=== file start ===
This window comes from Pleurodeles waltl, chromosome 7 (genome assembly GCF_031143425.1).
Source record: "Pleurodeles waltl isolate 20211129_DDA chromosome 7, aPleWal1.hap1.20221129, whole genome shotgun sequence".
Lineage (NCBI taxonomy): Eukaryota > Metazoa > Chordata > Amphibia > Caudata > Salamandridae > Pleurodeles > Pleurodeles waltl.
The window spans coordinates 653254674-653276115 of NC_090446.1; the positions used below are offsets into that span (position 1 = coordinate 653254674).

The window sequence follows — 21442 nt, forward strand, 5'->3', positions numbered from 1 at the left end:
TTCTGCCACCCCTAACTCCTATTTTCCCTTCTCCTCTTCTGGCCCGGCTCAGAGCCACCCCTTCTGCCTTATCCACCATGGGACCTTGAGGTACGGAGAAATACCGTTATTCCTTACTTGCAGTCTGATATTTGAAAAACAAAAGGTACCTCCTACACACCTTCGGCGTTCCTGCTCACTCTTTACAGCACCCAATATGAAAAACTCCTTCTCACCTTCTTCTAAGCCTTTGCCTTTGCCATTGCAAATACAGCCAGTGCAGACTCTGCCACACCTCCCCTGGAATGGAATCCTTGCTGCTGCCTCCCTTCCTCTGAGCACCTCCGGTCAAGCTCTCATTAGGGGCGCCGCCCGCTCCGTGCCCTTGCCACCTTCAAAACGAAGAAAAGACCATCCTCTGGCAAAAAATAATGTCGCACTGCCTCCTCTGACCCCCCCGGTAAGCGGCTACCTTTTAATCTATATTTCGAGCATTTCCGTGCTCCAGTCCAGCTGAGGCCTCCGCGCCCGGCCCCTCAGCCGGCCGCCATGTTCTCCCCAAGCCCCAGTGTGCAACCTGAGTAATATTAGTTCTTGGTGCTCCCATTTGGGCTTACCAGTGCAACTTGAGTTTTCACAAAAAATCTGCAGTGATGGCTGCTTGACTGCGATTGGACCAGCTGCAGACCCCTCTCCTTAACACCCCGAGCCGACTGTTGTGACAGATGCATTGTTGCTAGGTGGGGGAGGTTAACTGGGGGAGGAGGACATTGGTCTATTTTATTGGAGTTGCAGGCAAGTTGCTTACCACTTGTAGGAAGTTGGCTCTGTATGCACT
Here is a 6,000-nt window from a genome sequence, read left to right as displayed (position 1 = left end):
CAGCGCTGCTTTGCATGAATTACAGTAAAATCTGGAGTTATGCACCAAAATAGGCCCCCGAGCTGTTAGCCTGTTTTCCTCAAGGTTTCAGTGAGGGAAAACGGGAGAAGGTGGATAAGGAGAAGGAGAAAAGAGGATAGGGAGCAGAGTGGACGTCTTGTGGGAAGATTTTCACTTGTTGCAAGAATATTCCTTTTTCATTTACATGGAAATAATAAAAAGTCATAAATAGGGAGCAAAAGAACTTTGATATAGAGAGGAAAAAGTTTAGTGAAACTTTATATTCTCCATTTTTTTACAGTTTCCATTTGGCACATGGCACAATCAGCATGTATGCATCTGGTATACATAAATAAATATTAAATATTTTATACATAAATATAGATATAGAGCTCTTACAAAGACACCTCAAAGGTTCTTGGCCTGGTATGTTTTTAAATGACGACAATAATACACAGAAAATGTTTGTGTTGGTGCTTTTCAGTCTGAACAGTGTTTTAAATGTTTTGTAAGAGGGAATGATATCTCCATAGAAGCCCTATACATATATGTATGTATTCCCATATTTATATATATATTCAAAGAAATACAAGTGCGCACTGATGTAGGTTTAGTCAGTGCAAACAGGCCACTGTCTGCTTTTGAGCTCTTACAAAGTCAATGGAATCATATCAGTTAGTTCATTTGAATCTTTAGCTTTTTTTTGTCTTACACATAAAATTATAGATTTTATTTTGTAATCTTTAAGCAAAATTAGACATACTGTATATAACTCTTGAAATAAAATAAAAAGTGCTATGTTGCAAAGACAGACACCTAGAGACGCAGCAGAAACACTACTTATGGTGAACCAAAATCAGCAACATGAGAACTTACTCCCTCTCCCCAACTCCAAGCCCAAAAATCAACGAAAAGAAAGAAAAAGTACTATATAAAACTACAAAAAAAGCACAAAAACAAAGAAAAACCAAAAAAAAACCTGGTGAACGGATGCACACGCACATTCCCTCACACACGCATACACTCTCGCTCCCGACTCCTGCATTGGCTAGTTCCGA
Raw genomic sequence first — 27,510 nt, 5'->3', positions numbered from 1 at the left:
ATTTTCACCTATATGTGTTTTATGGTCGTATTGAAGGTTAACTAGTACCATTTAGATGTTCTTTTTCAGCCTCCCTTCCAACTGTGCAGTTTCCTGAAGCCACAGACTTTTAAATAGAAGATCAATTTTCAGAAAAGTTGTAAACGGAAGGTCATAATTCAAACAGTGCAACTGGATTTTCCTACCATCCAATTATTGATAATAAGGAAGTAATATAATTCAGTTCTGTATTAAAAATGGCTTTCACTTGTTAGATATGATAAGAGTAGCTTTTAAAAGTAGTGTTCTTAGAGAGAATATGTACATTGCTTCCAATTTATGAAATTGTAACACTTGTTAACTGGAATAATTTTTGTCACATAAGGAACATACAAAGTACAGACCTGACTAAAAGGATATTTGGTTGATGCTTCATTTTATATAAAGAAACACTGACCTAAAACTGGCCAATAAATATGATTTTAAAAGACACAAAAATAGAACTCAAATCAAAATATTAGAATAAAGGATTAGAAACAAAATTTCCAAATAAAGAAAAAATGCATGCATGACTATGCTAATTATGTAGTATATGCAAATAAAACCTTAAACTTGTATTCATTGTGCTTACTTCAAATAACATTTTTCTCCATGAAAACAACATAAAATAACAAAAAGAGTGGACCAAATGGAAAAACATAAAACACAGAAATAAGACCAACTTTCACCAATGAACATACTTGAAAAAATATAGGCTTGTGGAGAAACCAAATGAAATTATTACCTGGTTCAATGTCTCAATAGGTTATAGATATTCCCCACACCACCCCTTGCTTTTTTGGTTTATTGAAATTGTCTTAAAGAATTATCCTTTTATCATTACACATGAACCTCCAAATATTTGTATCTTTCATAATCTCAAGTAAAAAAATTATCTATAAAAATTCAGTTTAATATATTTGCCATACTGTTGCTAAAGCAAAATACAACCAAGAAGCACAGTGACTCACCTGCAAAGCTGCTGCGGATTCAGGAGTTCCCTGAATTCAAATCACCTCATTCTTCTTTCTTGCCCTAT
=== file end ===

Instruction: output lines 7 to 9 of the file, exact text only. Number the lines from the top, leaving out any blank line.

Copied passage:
Here is a 6,000-nt window from a genome sequence, read left to right as displayed (position 1 = left end):
CAGCGCTGCTTTGCATGAATTACAGTAAAATCTGGAGTTATGCACCAAAATAGGCCCCCGAGCTGTTAGCCTGTTTTCCTCAAGGTTTCAGTGAGGGAAAACGGGAGAAGGTGGATAAGGAGAAGGAGAAAAGAGGATAGGGAGCAGAGTGGACGTCTTGTGGGAAGATTTTCACTTGTTGCAAGAATATTCCTTTTTCATTTACATGGAAATAATAAAAAGTCATAAATAGGGAGCAAAAGAACTTTGATATAGAGAGGAAAAAGTTTAGTGAAACTTTATATTCTCCATTTTTTTACAGTTTCCATTTGGCACATGGCACAATCAGCATGTATGCATCTGGTATACATAAATAAATATTAAATATTTTATACATAAATATAGATATAGAGCTCTTACAAAGACACCTCAAAGGTTCTTGGCCTGGTATGTTTTTAAATGACGACAATAATACACAGAAAATGTTTGTGTTGGTGCTTTTCAGTCTGAACAGTGTTTTAAATGTTTTGTAAGAGGGAATGATATCTCCATAGAAGCCCTATACATATATGTATGTATTCCCATATTTATATATATATTCAAAGAAATACAAGTGCGCACTGATGTAGGTTTAGTCAGTGCAAACAGGCCACTGTCTGCTTTTGAGCTCTTACAAAGTCAATGGAATCATATCAGTTAGTTCATTTGAATCTTTAGCTTTTTTTTGTCTTACACATAAAATTATAGATTTTATTTTGTAATCTTTAAGCAAAATTAGACATACTGTATATAACTCTTGAAATAAAATAAAAAGTGCTATGTTGCAAAGACAGACACCTAGAGACGCAGCAGAAACACTACTTATGGTGAACCAAAATCAGCAACATGAGAACTTACTCCCTCTCCCCAACTCCAAGCCCAAAAATCAACGAAAAGAAAGAAAAAGTACTATATAAAACTACAAAAAAAGCACAAAAACAAAGAAAAACCAAAAAAAAACCTGGTGAACGGATGCACACGCACATTCCCTCACACACGCATACACTCTCGCTCCCGACTCCTGCATTGGCTAGTTCCGA
Raw genomic sequence first — 27,510 nt, 5'->3', positions numbered from 1 at the left: